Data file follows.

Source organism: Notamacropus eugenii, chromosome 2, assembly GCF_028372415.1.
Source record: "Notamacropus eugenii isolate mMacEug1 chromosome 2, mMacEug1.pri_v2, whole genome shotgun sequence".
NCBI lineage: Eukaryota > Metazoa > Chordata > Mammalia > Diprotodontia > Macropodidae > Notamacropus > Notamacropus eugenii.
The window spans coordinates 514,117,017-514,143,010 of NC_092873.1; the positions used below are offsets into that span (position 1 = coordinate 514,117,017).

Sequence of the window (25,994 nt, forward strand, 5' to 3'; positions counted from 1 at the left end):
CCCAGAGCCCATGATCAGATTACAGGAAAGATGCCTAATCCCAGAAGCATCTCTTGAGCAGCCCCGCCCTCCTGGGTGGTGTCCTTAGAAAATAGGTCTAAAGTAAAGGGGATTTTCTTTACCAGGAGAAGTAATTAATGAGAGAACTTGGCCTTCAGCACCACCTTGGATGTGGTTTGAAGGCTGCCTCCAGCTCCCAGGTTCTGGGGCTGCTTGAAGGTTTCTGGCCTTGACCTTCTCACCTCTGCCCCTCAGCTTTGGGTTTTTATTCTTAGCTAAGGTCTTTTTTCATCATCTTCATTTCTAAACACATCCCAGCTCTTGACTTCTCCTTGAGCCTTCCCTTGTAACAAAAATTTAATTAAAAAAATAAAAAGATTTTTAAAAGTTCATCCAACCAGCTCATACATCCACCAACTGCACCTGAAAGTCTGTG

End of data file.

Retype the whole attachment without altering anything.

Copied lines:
Source organism: Notamacropus eugenii, chromosome 2, assembly GCF_028372415.1.
Source record: "Notamacropus eugenii isolate mMacEug1 chromosome 2, mMacEug1.pri_v2, whole genome shotgun sequence".
NCBI lineage: Eukaryota > Metazoa > Chordata > Mammalia > Diprotodontia > Macropodidae > Notamacropus > Notamacropus eugenii.
The window spans coordinates 514,117,017-514,143,010 of NC_092873.1; the positions used below are offsets into that span (position 1 = coordinate 514,117,017).

Sequence of the window (25,994 nt, forward strand, 5' to 3'; positions counted from 1 at the left end):
CCCAGAGCCCATGATCAGATTACAGGAAAGATGCCTAATCCCAGAAGCATCTCTTGAGCAGCCCCGCCCTCCTGGGTGGTGTCCTTAGAAAATAGGTCTAAAGTAAAGGGGATTTTCTTTACCAGGAGAAGTAATTAATGAGAGAACTTGGCCTTCAGCACCACCTTGGATGTGGTTTGAAGGCTGCCTCCAGCTCCCAGGTTCTGGGGCTGCTTGAAGGTTTCTGGCCTTGACCTTCTCACCTCTGCCCCTCAGCTTTGGGTTTTTATTCTTAGCTAAGGTCTTTTTTCATCATCTTCATTTCTAAACACATCCCAGCTCTTGACTTCTCCTTGAGCCTTCCCTTGTAACAAAAATTTAATTAAAAAAATAAAAAGATTTTTAAAAGTTCATCCAACCAGCTCATACATCCACCAACTGCACCTGAAAGTCTGTG